In heartburn (reflux disease) there is excessive reflux of acidic stomach contents (gastric acid) into the esophagus. The persistent chemical irritation caused by stomach acid causes an inflammation of the mucous membrane of the esophagus (reflux esophagitis).
reflux esophagitis, reflux disease, reflux, gastroesophageal disease
In gastroenterological practice (gastrointestinal diseases) heartburn is the most common clinical picture. 6-20% of the population suffer from reflux disease (heartburn). 10% of patients with heartburn develop reflux esophagitis over time. Of these patients with reflux esophagitis, 10% develop a severe esophageal ulcer (berett-ulcer)10% of the ulcers develop an esophageal tumor (esophageal carcinoma).
Cause of heartburn
Heartburn is a common symptom. In some people it is chronic – i.e. recurring – and in others it occurs only rarely. Heartburn is caused by stomach acid running from the stomach back into the esophagus.
This occurs either through an excess of gastric acid due to overproduction or through an insufficient closure of the lower esophageal muscle which normally seals the esophagus to the stomach. Typical triggers for heartburn are alcohol and nicotine abuse, intake of fatty, spicy, very sweet meals, excessive coffee consumption, overweight and stress. These stimulate the production of gastric acid, more gastric acid is produced than is actually necessary and the excess acid flows back into the esophagus.
The stomach – unlike the esophagus – is designed to come into regular contact with the acid, as the mucous membrane has a different structure than that of the esophagus. This means that when stomach acid enters the esophagus, this leads to a significant irritation of the mucous membrane. If this happens more often, an inflammation of the mucous membrane of the esophagus occurs, which is called reflux esophagitis.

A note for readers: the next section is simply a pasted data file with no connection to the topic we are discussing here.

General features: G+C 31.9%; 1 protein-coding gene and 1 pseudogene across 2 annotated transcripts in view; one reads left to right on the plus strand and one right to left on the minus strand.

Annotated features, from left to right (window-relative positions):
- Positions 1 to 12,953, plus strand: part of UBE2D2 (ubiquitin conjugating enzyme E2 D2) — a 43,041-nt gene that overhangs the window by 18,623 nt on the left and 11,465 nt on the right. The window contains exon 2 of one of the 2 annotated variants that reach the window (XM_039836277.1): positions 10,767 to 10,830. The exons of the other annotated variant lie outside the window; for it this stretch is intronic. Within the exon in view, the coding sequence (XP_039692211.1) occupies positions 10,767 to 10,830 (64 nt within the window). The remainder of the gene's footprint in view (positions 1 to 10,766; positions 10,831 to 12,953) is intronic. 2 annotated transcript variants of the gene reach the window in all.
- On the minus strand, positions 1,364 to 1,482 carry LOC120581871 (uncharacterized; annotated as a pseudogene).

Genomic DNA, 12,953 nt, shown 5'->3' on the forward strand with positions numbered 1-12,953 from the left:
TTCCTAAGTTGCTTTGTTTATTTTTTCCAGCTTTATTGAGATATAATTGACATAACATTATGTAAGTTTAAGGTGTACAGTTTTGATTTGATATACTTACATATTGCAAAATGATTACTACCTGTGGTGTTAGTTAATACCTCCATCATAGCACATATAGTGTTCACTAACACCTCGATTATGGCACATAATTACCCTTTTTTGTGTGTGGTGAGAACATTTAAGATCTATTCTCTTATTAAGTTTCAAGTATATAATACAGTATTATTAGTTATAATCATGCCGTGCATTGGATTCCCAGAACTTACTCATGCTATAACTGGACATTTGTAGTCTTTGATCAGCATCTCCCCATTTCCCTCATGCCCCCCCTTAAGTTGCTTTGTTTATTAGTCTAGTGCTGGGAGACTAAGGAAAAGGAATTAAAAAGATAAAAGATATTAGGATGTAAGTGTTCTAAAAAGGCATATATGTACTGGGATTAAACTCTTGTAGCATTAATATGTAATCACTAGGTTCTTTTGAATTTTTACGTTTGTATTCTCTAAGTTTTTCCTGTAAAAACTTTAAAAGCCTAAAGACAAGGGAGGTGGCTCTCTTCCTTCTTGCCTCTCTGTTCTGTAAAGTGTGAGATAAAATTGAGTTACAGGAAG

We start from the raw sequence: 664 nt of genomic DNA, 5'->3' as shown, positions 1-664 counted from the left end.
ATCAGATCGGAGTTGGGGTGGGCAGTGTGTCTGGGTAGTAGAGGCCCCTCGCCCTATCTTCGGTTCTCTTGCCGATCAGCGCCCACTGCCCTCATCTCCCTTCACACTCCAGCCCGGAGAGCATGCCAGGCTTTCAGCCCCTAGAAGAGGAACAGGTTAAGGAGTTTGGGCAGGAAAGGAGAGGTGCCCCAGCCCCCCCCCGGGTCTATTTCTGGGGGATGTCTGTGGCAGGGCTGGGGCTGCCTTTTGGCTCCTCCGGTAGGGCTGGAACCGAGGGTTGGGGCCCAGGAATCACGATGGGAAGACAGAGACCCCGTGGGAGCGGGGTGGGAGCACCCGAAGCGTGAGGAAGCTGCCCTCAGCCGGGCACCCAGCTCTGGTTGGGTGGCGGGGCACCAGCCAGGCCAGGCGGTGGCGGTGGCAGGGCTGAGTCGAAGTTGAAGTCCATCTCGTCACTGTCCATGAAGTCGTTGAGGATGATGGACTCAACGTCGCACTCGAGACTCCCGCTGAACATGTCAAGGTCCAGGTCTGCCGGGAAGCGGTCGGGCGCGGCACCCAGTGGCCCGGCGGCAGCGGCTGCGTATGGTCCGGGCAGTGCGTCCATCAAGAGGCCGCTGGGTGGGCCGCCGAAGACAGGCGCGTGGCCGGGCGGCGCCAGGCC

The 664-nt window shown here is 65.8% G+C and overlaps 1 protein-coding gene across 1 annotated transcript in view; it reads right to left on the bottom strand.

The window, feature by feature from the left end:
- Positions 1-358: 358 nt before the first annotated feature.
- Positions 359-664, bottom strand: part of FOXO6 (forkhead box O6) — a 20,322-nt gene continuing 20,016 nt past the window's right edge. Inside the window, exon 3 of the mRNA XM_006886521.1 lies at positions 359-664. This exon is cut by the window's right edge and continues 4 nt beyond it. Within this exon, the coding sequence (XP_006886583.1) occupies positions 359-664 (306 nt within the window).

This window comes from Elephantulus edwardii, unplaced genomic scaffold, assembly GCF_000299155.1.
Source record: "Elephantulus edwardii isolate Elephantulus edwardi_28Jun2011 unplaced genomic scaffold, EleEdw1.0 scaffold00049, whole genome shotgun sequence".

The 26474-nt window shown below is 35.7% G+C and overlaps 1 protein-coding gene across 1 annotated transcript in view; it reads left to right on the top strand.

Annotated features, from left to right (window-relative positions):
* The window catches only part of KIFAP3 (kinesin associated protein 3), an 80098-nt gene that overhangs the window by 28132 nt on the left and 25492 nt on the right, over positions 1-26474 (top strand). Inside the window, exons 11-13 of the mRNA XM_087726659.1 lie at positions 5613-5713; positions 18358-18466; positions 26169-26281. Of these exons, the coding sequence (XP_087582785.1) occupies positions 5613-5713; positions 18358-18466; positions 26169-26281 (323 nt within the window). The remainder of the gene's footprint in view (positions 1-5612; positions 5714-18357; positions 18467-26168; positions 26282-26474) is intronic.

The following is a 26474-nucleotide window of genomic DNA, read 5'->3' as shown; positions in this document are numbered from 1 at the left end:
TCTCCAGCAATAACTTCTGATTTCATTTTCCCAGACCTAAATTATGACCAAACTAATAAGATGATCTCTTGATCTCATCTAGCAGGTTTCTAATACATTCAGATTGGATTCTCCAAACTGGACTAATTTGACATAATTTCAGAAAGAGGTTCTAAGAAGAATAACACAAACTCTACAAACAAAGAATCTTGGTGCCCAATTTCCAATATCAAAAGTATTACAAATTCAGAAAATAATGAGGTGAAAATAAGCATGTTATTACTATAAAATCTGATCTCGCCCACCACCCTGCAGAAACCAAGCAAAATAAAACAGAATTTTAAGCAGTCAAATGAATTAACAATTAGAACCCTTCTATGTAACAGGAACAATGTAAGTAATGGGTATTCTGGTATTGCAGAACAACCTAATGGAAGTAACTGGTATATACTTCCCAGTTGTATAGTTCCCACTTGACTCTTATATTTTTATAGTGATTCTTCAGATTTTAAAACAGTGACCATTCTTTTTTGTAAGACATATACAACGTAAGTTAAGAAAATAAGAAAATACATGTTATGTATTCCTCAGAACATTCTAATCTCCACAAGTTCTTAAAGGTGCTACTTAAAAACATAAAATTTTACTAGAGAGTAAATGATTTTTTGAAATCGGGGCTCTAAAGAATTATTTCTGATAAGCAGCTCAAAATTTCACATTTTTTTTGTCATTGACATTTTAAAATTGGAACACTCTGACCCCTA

Stress is a common cause of heartburn. The exact connections are unclear. So far, two correlations have been observed in studies: on the one hand, stress causes the lower sphincter muscle of the esophagus to relax.
This opens the way for stomach acid to enter the throat. On the other hand, stress leads to increased production of gastric acid. The neuronal connections (i.e. based on the nerve tracts) have not yet been conclusively clarified.
However, it is increasingly coming into focus that the vegetative (autonomous) nervous system, which controls the digestive system, has probably been severely underestimated in all previous medical considerations. A similar mechanism in stress-induced diarrhea has been known for a long time, but there is no scientific justification for it. If stress can be identified as a trigger in a patient, a therapeutic approach can be considered here.
The affected person, together with his or her family doctor, a psychotherapist or physiotherapist, can identify and reduce stress triggers in order to find relief. If this does not result in freedom from symptoms, physical (somatic) causes should again be considered. Changes in position such as bending over and lying down often lead to an aggravation of the heartburn, because more pressure is then exerted by the abdominal contents on the lower sphincter muscle of the esophagus.
If such body positions are taken during sports, they also aggravate the heartburn. Strong abdominal breathing or tense abdominal muscles also cause increased pressure. At the same time, repeated up and down movements cause the gastric juice to “slosh” to the upper part of the stomach, which can also trigger heartburn if the sphincter muscles are insufficient.
In order to avoid this, two to three hours after eating and possible heartburn, sporting activities in the form mentioned above should be avoided, and gentler movements should be resorted to (walking, cycling). Alcohol consumption can worsen the symptoms of gastritis, firstly because it contains many simple sugars that stimulate the production of gastric acid and secondly because it is a drink with an acidic pH. It therefore potentiates the acidic environment of the stomach.
Especially high-proof, spicy alcoholic drinks (schnapps) should therefore be avoided. Coffee is an acidic drink, which, like alcohol, usually makes heartburn worse.This can be remedied by adding a dash of milk to the coffee and preferably no sugar. However, if symptoms such as heartburn and nausea occur immediately after coffee consumption, this food should be avoided completely until the symptoms have improved permanently. A more stomach-friendly alternative would be black or green tea with low-fat milk.